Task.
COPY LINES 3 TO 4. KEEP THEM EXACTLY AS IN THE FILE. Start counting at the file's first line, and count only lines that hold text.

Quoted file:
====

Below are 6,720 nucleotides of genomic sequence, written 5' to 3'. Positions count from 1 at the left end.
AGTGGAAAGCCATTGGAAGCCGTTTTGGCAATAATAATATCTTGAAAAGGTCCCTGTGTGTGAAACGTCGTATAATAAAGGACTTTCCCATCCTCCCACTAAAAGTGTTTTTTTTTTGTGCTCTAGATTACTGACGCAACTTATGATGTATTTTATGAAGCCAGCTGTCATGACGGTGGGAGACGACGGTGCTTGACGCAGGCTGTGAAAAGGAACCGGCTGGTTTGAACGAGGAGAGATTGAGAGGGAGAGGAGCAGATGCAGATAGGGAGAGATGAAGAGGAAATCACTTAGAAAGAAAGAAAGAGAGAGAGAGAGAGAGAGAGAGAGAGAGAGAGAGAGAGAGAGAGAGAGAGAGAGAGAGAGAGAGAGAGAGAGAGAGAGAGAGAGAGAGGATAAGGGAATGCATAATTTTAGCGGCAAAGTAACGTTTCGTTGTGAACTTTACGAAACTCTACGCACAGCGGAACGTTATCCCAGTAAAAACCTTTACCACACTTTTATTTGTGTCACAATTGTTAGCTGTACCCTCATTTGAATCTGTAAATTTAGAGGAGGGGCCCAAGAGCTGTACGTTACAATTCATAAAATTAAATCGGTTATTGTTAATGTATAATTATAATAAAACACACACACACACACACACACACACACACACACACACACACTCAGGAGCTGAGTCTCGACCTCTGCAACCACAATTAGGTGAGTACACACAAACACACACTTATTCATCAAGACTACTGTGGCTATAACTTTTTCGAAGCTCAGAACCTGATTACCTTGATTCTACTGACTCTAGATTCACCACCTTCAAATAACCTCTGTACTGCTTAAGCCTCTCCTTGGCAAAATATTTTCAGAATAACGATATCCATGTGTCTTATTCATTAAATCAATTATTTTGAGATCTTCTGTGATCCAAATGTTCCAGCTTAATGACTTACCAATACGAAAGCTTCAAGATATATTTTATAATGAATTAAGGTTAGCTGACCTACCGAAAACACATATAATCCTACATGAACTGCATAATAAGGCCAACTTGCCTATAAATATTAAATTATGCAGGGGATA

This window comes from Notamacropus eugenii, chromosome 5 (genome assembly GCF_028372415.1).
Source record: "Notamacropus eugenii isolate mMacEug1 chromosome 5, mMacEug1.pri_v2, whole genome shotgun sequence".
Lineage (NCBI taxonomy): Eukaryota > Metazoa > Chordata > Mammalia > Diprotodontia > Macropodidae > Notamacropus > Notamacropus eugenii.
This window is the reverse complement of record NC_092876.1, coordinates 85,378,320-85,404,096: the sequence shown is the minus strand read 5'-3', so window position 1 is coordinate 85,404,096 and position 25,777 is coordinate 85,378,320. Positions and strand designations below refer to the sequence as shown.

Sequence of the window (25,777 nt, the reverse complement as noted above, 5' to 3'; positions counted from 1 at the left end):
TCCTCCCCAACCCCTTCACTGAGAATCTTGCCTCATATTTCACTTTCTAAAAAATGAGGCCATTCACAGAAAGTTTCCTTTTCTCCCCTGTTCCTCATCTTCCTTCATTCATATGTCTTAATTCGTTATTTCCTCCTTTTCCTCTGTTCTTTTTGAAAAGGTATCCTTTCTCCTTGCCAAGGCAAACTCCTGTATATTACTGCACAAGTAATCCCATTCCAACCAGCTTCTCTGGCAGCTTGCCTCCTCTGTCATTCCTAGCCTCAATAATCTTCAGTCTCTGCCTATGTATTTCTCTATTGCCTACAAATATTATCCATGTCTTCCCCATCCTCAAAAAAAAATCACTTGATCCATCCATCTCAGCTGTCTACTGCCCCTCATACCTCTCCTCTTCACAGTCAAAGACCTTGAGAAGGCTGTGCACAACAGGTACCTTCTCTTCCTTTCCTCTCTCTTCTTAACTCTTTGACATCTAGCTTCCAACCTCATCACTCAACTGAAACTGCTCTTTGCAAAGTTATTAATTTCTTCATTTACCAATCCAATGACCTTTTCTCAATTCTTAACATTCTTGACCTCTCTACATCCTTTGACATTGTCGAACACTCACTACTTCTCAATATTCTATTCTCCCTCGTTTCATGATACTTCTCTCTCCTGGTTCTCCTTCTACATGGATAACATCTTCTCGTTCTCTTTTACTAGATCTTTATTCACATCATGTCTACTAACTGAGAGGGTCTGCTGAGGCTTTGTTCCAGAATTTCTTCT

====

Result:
This window comes from Notamacropus eugenii, chromosome 5 (genome assembly GCF_028372415.1).
Source record: "Notamacropus eugenii isolate mMacEug1 chromosome 5, mMacEug1.pri_v2, whole genome shotgun sequence".